Tool Test: $90 HVLP Sprayer

Timing is everything. The press release that came into my mailbox stated, “Finish Woodworking Projects Like the Pros with New CommandMax® HVLP Sprayer
and the suggested price is $90. I push spray finishing because I think
you get a better finish overall – better than what you get when you
apply your finish using a brush. However, the single most-often asked
question I get is whether units that cost less than $100 can do the job.
This is my chance to work with a less expensive unit to see what it
brings to the table. (Table is a great choice of words because a table
is exactly on what I planned to test the CommandMax unit.)

There
are a few things that stood out about the unit. When positioned on a
bench or table, the CommandMax HVLP Sprayer sits upright and ready to
grab. The handle rests on the tabletop as does the cup so it’s easy to
store. The unit is lightweight, weighing only 2.7 pounds. Everything –
meaning the motor and the spray action – turns on and off via a trigger.
The unit also has many of the adjustments you see on more expensive
HVLP units – three spray patterns, adjustable spray widths and a way to
regulate the amount of fluids that pass through the gun. On the
downside, the cup is ill-shaped which makes screwing it off and on a bit
of a problem – it doesn’t attach to the gun the way more expensive HVLP
cups do. My hand barely wrapped the cup and on it there are no
indentations to grab and turn, but with the unit sitting on the table,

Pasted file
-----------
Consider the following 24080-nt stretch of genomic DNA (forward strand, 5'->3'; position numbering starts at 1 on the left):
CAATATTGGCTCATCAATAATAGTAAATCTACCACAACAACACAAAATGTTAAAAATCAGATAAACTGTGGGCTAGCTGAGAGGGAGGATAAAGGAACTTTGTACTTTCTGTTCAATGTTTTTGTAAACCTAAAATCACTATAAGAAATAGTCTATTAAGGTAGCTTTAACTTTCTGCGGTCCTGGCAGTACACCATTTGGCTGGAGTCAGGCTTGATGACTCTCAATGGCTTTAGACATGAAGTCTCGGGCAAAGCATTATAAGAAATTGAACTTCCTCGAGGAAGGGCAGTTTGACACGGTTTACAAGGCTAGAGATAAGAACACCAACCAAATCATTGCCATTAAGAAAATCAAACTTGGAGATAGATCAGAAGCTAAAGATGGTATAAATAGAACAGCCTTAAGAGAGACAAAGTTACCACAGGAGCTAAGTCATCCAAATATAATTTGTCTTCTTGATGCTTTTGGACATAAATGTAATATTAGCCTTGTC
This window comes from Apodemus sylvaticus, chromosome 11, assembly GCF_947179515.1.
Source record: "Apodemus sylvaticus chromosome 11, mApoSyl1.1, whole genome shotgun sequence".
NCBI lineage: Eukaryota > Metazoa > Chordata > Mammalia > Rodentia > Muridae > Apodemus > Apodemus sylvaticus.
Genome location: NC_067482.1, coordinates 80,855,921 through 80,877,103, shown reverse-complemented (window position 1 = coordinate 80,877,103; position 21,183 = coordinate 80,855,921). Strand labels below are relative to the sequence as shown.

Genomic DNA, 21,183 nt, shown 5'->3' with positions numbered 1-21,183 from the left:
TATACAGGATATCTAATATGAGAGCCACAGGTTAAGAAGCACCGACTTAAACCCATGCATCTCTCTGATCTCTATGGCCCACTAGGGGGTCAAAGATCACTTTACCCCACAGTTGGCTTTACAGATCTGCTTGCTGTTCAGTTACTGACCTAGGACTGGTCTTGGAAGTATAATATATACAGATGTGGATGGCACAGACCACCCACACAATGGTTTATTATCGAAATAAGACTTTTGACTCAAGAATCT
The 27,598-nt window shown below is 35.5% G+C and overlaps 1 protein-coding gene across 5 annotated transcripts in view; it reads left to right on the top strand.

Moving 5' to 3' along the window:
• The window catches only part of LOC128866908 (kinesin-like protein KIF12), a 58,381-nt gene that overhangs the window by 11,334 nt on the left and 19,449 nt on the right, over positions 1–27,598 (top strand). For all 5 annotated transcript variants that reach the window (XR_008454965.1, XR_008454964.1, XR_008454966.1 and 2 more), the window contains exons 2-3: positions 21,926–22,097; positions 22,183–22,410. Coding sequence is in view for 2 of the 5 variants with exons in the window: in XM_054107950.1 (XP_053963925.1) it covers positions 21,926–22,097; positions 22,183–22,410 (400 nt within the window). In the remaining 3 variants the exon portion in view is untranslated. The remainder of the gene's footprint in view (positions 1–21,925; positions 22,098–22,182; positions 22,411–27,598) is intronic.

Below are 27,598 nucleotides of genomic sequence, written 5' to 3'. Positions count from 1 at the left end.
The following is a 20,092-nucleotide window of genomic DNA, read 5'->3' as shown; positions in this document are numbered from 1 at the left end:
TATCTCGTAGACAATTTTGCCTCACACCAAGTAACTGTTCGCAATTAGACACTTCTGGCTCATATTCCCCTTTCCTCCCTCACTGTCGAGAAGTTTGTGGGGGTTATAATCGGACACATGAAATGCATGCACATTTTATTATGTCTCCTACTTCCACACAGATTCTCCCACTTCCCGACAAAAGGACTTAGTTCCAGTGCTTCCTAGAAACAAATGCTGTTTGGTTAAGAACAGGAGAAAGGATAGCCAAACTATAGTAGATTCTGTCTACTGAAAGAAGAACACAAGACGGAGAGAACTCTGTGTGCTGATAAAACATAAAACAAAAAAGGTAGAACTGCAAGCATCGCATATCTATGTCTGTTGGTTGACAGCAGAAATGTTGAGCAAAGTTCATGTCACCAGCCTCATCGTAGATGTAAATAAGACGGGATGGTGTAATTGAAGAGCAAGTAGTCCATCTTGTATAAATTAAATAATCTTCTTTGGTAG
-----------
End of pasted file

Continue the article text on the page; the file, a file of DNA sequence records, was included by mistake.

it is easy to screw the cup tight.

I planned to test the unit
without ruining my project, so when the HVLP sprayer arrived, I took it
to the Popular Woodworking Magazine shop, loaded the cup with water and
shot the heck out of a piece of cardboard. As I sprayed the water, I
felt like the unit was pushing out a heavy load of air pressure. (Surely
there would be a cloud of finish billowing out of my shop as I
sprayed.) I decided that I could deal with any potential mushroom cloud
and that I would dye my table using the CommandMax. I would then
reassess the spray unit prior to my first coat of shellac.

I
loaded my dye into the unit and set forth to color the table. The
CommandMax worked just fine. The dye was thin enough in viscosity to
push through the gun without problems. The power continued to feel
strong, but the ability to shoot long distances kept me from crawling
under the table to coat the table’s underside. The results looked as
good as I could expect from my other HVLP units and there was no cloud
of over-spray to deal with. Of course, I couldn’t stop there. I had to
at least try the shellac, after the dye was dry and the table lightly
sanded.